(18)F Fluorocholine Dynamic Time-of-Flight PET/MR Imaging in Patients with Newly Diagnosed Intermediate- to High-Risk Prostate Cancer: Initial Clinical-Pathologic Comparisons

Purpose To investigate the initial clinical value of fluorine 18 ((18)F) fluorocholine (FCH) dynamic positron emission tomography (PET)/magnetic resonance (MR) imaging by comparing its parameters with clinical-pathologic findings in patients with newly diagnosed intermediate- to high-risk prostate cancer (PCa) who plan to undergo radical prostatectomy.

Materials and Methods The institutional review board approved the study protocol, and informed written consent was obtained from all subjects for this HIPAA-compliant study. Twelve men (mean age ± standard deviation, 61.7 years ± 8.4; range, 46-74 years) with untreated intermediate- to high-risk PCa characterized according to Cancer of the Prostate Risk Assessment (CAPRA) underwent preoperative FCH dynamic PET/MR imaging followed by radical prostatectomy between April and November 2015. PET/MR imaging parameters including average and maximum K1 (delivery rate constant) and standardized uptake values (SUVs) and Prostate Imaging Reporting and Data System (PI-RADS) version 2 scores were measured and compared with clinical-pathologic characteristics. For statistical analysis, the Spearman rank correlation and Mann-Whitney U tests were performed. Results Of the PET parameters, maximum SUV of primary tumors showed significant correlations with several clinical-pathologic parameters including serum prostate-specific antigen level (ρ = 0.71, P = .01), pathologic stage (ρ = 0.59, P = .043), and postsurgical CAPRA score (ρ = 0.72, P = .008). The overall PI-RADS score showed significant correlations with pathologic tumor volume (ρ = 0.81, P < .001), percentage of tumor cells with Gleason scores greater than 3 (ρ = 0.59, P = .02), and postsurgical CAPRA score (ρ = 0.58, P = .046). The high-risk postsurgical CAPRA score patient group had a significantly higher maximum SUV than did the intermediate-risk group. Combined PET and MR imaging showed improved sensitivity (88%) for prediction of pathologic extraprostatic extension compared with that with MR imaging (50%) and PET (75%) performed separately. Conclusion Maximum SUVs and PI-RADS scores from FCH PET/MR imaging show good correlation with clinical-pathologic characteristics, such as postsurgical CAPRA score, which are related to prognosis in patients with newly diagnosed intermediate- to high-risk PCa. (©) RSNA, 2016 Online supplemental material is available for this article.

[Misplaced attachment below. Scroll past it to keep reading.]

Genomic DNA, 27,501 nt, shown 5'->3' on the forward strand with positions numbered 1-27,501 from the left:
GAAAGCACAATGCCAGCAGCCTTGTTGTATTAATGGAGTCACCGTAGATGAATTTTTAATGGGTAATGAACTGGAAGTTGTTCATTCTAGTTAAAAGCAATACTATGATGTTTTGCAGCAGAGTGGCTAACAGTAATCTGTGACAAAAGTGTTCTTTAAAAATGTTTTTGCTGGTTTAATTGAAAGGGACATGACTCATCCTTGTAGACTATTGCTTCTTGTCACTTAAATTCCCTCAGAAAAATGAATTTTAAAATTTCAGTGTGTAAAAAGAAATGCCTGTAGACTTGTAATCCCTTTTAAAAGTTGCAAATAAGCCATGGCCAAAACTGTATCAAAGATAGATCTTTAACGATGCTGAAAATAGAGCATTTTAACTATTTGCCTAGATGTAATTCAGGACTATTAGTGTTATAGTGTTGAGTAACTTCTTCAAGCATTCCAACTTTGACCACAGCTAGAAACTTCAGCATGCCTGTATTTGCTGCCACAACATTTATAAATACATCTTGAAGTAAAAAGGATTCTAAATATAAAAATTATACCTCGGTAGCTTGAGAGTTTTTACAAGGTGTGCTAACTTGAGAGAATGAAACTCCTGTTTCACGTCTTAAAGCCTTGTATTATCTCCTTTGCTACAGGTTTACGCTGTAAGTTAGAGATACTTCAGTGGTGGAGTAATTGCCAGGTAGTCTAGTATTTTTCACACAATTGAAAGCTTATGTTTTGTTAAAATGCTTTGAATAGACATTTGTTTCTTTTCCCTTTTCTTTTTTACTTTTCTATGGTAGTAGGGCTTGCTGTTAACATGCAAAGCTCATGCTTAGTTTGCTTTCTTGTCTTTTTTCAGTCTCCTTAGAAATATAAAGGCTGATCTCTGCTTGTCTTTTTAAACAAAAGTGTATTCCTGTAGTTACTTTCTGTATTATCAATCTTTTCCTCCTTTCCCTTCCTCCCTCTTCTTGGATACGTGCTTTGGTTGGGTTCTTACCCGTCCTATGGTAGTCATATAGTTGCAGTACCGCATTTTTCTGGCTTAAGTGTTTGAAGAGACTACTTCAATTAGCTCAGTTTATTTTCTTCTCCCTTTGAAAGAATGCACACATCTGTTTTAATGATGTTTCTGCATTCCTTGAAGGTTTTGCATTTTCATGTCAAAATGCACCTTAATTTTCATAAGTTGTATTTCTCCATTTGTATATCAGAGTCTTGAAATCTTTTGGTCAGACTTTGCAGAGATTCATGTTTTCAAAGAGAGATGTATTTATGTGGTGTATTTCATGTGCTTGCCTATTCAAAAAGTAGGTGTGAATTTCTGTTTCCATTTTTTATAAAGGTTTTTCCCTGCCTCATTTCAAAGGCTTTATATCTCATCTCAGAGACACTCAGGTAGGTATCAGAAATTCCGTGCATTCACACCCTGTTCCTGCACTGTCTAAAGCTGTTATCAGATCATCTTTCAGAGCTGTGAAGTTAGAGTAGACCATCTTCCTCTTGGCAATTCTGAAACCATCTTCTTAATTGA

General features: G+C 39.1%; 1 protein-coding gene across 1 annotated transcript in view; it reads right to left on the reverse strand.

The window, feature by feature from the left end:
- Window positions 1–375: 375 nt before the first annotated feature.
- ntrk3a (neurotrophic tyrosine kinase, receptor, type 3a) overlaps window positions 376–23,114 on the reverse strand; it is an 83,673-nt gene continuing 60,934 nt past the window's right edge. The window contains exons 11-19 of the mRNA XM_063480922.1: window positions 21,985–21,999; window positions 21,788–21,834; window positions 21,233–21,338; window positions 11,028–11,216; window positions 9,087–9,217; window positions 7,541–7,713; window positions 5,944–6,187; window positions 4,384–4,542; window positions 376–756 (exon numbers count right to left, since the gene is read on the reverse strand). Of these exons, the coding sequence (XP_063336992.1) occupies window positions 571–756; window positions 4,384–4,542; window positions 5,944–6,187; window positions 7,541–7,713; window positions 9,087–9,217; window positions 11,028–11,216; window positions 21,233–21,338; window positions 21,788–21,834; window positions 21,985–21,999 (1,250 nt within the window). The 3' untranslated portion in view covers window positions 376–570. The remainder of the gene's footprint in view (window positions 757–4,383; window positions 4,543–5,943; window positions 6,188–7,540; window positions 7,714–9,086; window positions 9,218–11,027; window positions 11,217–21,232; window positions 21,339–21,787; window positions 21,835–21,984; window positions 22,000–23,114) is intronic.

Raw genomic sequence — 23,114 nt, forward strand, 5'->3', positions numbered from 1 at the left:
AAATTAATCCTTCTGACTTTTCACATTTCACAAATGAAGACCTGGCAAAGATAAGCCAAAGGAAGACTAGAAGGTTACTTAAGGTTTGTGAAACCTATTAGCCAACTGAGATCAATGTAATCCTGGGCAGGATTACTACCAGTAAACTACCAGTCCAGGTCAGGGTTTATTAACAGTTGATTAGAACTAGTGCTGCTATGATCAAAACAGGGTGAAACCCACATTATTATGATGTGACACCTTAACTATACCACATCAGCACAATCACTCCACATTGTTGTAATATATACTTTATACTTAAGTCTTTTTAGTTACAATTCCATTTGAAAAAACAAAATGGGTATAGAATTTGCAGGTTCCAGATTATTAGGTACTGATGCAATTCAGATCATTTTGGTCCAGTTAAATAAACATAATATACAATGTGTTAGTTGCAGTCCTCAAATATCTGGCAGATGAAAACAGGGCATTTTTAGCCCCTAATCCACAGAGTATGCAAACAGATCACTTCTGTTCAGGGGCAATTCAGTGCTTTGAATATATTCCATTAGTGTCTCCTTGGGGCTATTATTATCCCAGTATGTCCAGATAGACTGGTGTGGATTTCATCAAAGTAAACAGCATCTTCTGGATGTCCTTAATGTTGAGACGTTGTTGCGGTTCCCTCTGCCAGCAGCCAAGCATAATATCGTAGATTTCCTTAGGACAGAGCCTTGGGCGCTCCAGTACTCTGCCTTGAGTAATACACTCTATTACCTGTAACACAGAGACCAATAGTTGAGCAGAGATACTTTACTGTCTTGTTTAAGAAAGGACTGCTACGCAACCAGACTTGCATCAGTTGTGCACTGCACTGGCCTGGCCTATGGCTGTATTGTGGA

Radiology. 2016 Aug 11 [Epub ahead of print]

Joon Young Choi, Jaewon Yang, Susan M Noworolski, Spencer Behr, Albert J Chang, Jeffry P Simko, Hao G Nguyen, Peter R Carroll, John Kurhanewicz, Youngho Seo

From the Departments of Radiology and Biomedical Imaging (J.Y.C., J.Y., S.M.N., S.B., J.K., Y.S.), Radiation Oncology (A.J.C., Y.S.), Anatomic Pathology (J.P.S.), and Urology (H.G.N., P.R.C.), University of California, San Francisco, San Francisco, Calif and Department of Nuclear Medicine, Samsung Medical Center, Sungkyunkwan University School of Medicine, 81 Irwon-ro, Gangnam-gu, Seoul 06351, Republic of Korea (J.Y.C. ).